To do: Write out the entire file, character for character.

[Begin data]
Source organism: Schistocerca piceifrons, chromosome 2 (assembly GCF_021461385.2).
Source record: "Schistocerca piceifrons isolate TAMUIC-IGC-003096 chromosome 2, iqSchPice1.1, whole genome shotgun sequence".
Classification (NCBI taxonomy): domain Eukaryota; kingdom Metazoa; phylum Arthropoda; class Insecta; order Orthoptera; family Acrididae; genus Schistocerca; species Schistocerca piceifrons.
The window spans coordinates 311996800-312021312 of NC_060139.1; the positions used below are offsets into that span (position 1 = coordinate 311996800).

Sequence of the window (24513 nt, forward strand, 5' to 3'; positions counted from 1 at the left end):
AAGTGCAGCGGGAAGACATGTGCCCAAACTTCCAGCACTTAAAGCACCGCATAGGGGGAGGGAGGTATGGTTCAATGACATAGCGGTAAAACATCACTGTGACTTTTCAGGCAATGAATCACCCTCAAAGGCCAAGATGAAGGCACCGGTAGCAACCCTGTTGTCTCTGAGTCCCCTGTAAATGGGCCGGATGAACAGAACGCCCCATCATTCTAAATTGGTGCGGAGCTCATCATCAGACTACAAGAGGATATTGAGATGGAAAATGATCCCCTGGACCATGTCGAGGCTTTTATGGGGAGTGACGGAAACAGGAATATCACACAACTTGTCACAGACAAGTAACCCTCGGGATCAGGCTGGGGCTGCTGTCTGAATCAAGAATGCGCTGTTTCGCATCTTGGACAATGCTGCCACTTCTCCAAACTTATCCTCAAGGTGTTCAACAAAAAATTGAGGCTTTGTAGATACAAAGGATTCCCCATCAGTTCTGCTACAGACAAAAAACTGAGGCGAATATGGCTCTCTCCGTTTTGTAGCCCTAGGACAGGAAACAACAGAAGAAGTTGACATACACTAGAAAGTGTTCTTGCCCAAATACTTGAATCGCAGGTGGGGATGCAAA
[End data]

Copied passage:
Source organism: Schistocerca piceifrons, chromosome 2 (assembly GCF_021461385.2).
Source record: "Schistocerca piceifrons isolate TAMUIC-IGC-003096 chromosome 2, iqSchPice1.1, whole genome shotgun sequence".
Classification (NCBI taxonomy): domain Eukaryota; kingdom Metazoa; phylum Arthropoda; class Insecta; order Orthoptera; family Acrididae; genus Schistocerca; species Schistocerca piceifrons.
The window spans coordinates 311996800-312021312 of NC_060139.1; the positions used below are offsets into that span (position 1 = coordinate 311996800).

Sequence of the window (24513 nt, forward strand, 5' to 3'; positions counted from 1 at the left end):
AAGTGCAGCGGGAAGACATGTGCCCAAACTTCCAGCACTTAAAGCACCGCATAGGGGGAGGGAGGTATGGTTCAATGACATAGCGGTAAAACATCACTGTGACTTTTCAGGCAATGAATCACCCTCAAAGGCCAAGATGAAGGCACCGGTAGCAACCCTGTTGTCTCTGAGTCCCCTGTAAATGGGCCGGATGAACAGAACGCCCCATCATTCTAAATTGGTGCGGAGCTCATCATCAGACTACAAGAGGATATTGAGATGGAAAATGATCCCCTGGACCATGTCGAGGCTTTTATGGGGAGTGACGGAAACAGGAATATCACACAACTTGTCACAGACAAGTAACCCTCGGGATCAGGCTGGGGCTGCTGTCTGAATCAAGAATGCGCTGTTTCGCATCTTGGACAATGCTGCCACTTCTCCAAACTTATCCTCAAGGTGTTCAACAAAAAATTGAGGCTTTGTAGATACAAAGGATTCCCCATCAGTTCTGCTACAGACAAAAAACTGAGGCGAATATGGCTCTCTCCGTTTTGTAGCCCTAGGACAGGAAACAACAGAAGAAGTTGACATACACTAGAAAGTGTTCTTGCCCAAATACTTGAATCGCAGGTGGGGATGCAAA